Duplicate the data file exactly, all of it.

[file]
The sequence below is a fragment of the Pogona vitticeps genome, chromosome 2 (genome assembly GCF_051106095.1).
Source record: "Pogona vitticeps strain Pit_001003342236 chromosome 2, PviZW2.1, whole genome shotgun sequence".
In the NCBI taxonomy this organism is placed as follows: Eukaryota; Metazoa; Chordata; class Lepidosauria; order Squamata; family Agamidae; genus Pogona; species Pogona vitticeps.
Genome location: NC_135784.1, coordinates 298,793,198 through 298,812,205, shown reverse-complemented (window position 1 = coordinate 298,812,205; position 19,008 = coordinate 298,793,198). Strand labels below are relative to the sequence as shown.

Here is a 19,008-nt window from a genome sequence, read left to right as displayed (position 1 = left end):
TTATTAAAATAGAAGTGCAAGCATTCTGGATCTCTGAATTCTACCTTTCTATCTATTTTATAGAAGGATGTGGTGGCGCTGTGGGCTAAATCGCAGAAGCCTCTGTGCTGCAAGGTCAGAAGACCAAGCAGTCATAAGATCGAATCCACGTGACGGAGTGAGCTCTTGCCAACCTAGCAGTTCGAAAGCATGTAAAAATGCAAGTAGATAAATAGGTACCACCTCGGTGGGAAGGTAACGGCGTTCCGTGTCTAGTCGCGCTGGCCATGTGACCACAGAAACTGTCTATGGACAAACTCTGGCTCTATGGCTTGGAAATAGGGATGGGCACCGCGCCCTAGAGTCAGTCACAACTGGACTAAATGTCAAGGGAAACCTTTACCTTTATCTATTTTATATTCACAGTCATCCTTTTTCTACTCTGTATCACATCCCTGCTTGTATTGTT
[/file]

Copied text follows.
The sequence below is a fragment of the Pogona vitticeps genome, chromosome 2 (genome assembly GCF_051106095.1).
Source record: "Pogona vitticeps strain Pit_001003342236 chromosome 2, PviZW2.1, whole genome shotgun sequence".
In the NCBI taxonomy this organism is placed as follows: Eukaryota; Metazoa; Chordata; class Lepidosauria; order Squamata; family Agamidae; genus Pogona; species Pogona vitticeps.
Genome location: NC_135784.1, coordinates 298,793,198 through 298,812,205, shown reverse-complemented (window position 1 = coordinate 298,812,205; position 19,008 = coordinate 298,793,198). Strand labels below are relative to the sequence as shown.

Here is a 19,008-nt window from a genome sequence, read left to right as displayed (position 1 = left end):
TTATTAAAATAGAAGTGCAAGCATTCTGGATCTCTGAATTCTACCTTTCTATCTATTTTATAGAAGGATGTGGTGGCGCTGTGGGCTAAATCGCAGAAGCCTCTGTGCTGCAAGGTCAGAAGACCAAGCAGTCATAAGATCGAATCCACGTGACGGAGTGAGCTCTTGCCAACCTAGCAGTTCGAAAGCATGTAAAAATGCAAGTAGATAAATAGGTACCACCTCGGTGGGAAGGTAACGGCGTTCCGTGTCTAGTCGCGCTGGCCATGTGACCACAGAAACTGTCTATGGACAAACTCTGGCTCTATGGCTTGGAAATAGGGATGGGCACCGCGCCCTAGAGTCAGTCACAACTGGACTAAATGTCAAGGGAAACCTTTACCTTTATCTATTTTATATTCACAGTCATCCTTTTTCTACTCTGTATCACATCCCTGCTTGTATTGTT